Platons demoniska Eros i dialogerna Faidros och Gästabudet
Independent thesis Basic level (degree of Bachelor), 10 credits / 15 HE creditsStudent thesis
The purpose of the current study is to present an interpretation of Eros and its demonical aspect as it is described in Plato’s dialogues Phaedrus and The Symposium as well as to attempt to throw some light over the question in which way the erotic as such influences Plato’s notion of how to pursue philosophy. In the first part of the essay an account is given of the Platonic Eros as a unifying element and as striving for being. I defend the position that in the context of the interpreted dialogues philosophy is thought of as an erotic enterprise which takes place as a coming closer to the object of love. This coming closer takes place as remembering in Phaedrus and as creating in beauty in The Symposium. Further I suggest that the creative activity in which the philosophical lover is involved lets a certain demonic time arise. In the second part of the study I change perspective and look at the erotic desire as a twofold process. In order to clarify the underlying dynamics in this process I introduce the concept of demonic appeal. The erotic desire takes place according to this twofold structure as a demonic appeal on the side of the beloved which gives rise to an erotic striving on the side of the lover. The lover is pulled towards the beloved which is perceived by the lover as something demonic, as the effect of a foreign commanding power over him. What pulls the lover towards itself is the beautiful and I argue that the beautiful is the way in which being appears to the philosophic lover. In the last part of this section I discuss the consequences of this way of appearing of being for Plato’s thinking. In the third and last part of this study I focus on mindfulness of one’s erotic desires as the necessary condition for initiation of philosophic life. I maintain that the purpose of mindfulness according to the dialogues is the attainment of freedom and a reflective stance in respect to one’s desires.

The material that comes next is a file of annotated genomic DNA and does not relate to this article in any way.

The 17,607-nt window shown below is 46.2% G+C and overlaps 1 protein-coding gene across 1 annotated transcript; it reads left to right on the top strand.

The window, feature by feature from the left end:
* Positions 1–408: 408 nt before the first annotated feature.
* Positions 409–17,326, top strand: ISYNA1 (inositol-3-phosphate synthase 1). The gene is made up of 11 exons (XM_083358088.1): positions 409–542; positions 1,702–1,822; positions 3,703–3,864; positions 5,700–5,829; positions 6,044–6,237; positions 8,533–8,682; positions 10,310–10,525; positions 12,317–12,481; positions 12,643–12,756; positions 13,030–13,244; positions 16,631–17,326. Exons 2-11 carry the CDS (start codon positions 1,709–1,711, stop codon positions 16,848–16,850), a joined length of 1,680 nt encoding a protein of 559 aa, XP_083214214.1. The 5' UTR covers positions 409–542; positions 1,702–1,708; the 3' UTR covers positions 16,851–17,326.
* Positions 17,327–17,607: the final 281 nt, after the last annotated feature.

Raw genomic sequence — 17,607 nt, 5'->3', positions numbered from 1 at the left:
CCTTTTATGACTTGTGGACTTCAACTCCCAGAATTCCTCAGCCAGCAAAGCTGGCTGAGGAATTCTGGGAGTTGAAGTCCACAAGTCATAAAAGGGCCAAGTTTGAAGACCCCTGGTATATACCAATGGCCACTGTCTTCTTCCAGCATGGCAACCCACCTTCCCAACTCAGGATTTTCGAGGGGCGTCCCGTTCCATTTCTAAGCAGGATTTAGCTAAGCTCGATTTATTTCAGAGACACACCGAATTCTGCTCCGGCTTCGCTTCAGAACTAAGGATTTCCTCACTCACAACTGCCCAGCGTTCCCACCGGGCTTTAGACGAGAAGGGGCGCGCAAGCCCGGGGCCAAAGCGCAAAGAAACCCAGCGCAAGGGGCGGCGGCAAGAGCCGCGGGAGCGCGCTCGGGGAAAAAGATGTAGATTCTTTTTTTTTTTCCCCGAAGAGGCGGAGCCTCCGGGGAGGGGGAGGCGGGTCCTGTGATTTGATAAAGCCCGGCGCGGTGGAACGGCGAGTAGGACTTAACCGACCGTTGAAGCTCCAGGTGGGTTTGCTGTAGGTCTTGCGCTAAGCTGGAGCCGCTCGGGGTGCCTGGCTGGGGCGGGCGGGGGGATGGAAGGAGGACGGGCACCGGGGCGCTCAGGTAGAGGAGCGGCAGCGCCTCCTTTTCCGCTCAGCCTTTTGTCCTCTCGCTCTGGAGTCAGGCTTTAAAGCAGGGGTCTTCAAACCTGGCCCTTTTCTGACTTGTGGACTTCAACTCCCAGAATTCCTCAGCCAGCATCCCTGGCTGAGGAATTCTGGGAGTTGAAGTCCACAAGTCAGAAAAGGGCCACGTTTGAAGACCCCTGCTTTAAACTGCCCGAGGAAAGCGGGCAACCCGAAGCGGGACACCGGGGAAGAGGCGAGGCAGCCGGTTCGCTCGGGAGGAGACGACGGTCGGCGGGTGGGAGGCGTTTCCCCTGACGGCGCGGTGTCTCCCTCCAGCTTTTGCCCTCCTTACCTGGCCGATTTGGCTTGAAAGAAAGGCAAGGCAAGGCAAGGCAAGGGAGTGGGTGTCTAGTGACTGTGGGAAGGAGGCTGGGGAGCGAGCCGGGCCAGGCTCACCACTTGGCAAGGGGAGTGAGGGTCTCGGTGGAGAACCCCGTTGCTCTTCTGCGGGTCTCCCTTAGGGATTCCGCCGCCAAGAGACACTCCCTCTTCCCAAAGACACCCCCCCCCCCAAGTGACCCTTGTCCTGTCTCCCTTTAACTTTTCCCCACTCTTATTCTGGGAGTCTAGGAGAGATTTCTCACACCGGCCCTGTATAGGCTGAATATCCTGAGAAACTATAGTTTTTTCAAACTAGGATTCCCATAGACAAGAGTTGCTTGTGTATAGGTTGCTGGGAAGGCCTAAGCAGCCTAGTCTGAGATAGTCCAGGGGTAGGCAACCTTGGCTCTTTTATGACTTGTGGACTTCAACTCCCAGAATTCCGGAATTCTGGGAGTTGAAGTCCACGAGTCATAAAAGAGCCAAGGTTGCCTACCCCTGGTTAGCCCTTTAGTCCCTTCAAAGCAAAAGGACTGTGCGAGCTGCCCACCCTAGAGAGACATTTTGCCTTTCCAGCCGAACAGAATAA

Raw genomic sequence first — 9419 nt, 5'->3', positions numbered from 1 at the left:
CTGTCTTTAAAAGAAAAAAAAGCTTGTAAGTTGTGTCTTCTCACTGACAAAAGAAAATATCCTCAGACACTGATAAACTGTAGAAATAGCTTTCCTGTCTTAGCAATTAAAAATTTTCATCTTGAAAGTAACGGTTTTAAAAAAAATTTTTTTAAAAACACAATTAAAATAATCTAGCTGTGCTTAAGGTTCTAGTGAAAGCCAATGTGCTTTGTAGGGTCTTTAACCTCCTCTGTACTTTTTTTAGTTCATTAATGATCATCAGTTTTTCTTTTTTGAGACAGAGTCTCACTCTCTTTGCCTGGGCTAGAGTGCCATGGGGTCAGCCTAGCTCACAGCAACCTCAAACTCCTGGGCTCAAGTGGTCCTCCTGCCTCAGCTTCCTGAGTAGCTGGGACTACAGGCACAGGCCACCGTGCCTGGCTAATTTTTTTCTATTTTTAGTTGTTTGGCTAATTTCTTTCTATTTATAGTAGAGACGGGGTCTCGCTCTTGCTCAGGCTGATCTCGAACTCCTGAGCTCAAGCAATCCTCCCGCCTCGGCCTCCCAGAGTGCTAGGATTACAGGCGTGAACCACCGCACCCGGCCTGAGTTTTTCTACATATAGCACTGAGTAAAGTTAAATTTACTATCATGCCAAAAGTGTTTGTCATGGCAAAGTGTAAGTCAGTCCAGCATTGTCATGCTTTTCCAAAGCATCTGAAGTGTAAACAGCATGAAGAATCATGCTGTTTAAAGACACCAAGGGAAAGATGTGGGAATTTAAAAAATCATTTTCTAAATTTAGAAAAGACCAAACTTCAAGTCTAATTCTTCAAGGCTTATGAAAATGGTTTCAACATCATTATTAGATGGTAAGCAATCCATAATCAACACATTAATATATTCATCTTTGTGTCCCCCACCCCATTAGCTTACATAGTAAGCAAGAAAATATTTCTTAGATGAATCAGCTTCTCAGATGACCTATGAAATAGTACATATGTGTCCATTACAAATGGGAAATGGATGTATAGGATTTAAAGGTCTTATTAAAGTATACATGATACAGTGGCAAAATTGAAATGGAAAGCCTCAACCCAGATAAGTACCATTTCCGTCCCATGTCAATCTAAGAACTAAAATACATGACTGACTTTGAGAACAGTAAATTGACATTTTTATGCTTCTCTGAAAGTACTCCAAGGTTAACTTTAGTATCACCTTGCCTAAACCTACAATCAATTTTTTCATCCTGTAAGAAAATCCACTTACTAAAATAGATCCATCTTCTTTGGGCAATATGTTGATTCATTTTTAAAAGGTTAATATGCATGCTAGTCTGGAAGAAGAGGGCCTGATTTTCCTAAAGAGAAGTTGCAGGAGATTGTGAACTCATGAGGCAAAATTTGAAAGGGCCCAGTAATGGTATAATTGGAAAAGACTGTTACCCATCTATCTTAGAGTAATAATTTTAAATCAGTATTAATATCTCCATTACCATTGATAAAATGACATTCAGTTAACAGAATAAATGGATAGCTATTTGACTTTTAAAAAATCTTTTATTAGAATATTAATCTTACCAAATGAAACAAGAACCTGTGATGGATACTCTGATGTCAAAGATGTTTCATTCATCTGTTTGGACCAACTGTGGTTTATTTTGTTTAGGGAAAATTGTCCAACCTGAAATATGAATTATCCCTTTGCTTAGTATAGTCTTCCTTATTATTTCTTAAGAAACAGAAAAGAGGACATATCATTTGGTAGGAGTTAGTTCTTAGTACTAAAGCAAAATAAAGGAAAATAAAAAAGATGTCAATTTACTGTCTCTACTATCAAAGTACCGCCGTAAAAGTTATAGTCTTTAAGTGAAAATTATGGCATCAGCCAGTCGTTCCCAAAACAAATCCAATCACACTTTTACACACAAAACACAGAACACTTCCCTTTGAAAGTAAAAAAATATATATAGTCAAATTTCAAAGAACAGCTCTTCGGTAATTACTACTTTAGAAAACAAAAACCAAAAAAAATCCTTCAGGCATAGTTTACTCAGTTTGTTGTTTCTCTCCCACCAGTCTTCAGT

Place, publisher, year, edition, pages
2014. , 36 p.
Eros, Demon, Phaedrus, The Symposium, Plato.
IdentifiersURN: urn:nbn:se:sh:diva-26934OAI: oai:DiVA.org:sh-26934DiVA: diva2:806630
Subject / course
Cavalcante Schuback, Marcia Sá, Professor